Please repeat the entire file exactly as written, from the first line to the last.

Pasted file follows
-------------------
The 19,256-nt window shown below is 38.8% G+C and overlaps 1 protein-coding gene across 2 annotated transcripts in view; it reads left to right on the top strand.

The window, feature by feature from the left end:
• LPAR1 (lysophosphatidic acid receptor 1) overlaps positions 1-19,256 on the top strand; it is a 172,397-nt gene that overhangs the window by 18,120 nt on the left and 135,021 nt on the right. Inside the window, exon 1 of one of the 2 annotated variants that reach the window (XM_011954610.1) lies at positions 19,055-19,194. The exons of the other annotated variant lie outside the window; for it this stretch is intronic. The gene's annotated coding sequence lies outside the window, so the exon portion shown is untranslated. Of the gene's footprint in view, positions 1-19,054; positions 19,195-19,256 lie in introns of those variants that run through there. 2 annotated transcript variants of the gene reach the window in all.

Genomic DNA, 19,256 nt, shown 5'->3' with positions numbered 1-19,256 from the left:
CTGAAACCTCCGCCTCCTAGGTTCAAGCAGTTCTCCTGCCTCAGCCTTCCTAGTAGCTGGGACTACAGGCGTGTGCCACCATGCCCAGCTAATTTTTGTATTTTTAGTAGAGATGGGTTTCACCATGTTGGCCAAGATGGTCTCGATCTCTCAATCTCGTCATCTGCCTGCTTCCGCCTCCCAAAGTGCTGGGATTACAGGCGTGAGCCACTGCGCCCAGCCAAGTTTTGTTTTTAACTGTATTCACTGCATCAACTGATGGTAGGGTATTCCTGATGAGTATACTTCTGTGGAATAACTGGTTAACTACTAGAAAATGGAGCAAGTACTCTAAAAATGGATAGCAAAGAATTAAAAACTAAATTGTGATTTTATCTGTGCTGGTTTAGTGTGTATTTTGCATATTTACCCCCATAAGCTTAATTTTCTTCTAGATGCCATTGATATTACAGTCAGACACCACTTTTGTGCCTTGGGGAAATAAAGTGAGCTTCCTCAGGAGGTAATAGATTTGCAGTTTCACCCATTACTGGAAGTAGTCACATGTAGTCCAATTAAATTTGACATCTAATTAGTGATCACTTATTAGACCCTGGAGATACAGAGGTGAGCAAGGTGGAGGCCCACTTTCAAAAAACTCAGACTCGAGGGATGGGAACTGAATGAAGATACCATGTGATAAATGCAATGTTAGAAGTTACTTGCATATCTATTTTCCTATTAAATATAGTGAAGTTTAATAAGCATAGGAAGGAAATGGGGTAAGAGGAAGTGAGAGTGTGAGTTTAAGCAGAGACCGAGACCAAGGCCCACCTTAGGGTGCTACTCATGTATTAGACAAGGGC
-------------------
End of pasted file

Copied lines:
The 19,256-nt window shown below is 38.8% G+C and overlaps 1 protein-coding gene across 2 annotated transcripts in view; it reads left to right on the top strand.

The window, feature by feature from the left end:
• LPAR1 (lysophosphatidic acid receptor 1) overlaps positions 1-19,256 on the top strand; it is a 172,397-nt gene that overhangs the window by 18,120 nt on the left and 135,021 nt on the right. Inside the window, exon 1 of one of the 2 annotated variants that reach the window (XM_011954610.1) lies at positions 19,055-19,194. The exons of the other annotated variant lie outside the window; for it this stretch is intronic. The gene's annotated coding sequence lies outside the window, so the exon portion shown is untranslated. Of the gene's footprint in view, positions 1-19,054; positions 19,195-19,256 lie in introns of those variants that run through there. 2 annotated transcript variants of the gene reach the window in all.

Genomic DNA, 19,256 nt, shown 5'->3' with positions numbered 1-19,256 from the left:
CTGAAACCTCCGCCTCCTAGGTTCAAGCAGTTCTCCTGCCTCAGCCTTCCTAGTAGCTGGGACTACAGGCGTGTGCCACCATGCCCAGCTAATTTTTGTATTTTTAGTAGAGATGGGTTTCACCATGTTGGCCAAGATGGTCTCGATCTCTCAATCTCGTCATCTGCCTGCTTCCGCCTCCCAAAGTGCTGGGATTACAGGCGTGAGCCACTGCGCCCAGCCAAGTTTTGTTTTTAACTGTATTCACTGCATCAACTGATGGTAGGGTATTCCTGATGAGTATACTTCTGTGGAATAACTGGTTAACTACTAGAAAATGGAGCAAGTACTCTAAAAATGGATAGCAAAGAATTAAAAACTAAATTGTGATTTTATCTGTGCTGGTTTAGTGTGTATTTTGCATATTTACCCCCATAAGCTTAATTTTCTTCTAGATGCCATTGATATTACAGTCAGACACCACTTTTGTGCCTTGGGGAAATAAAGTGAGCTTCCTCAGGAGGTAATAGATTTGCAGTTTCACCCATTACTGGAAGTAGTCACATGTAGTCCAATTAAATTTGACATCTAATTAGTGATCACTTATTAGACCCTGGAGATACAGAGGTGAGCAAGGTGGAGGCCCACTTTCAAAAAACTCAGACTCGAGGGATGGGAACTGAATGAAGATACCATGTGATAAATGCAATGTTAGAAGTTACTTGCATATCTATTTTCCTATTAAATATAGTGAAGTTTAATAAGCATAGGAAGGAAATGGGGTAAGAGGAAGTGAGAGTGTGAGTTTAAGCAGAGACCGAGACCAAGGCCCACCTTAGGGTGCTACTCATGTATTAGACAAGGGC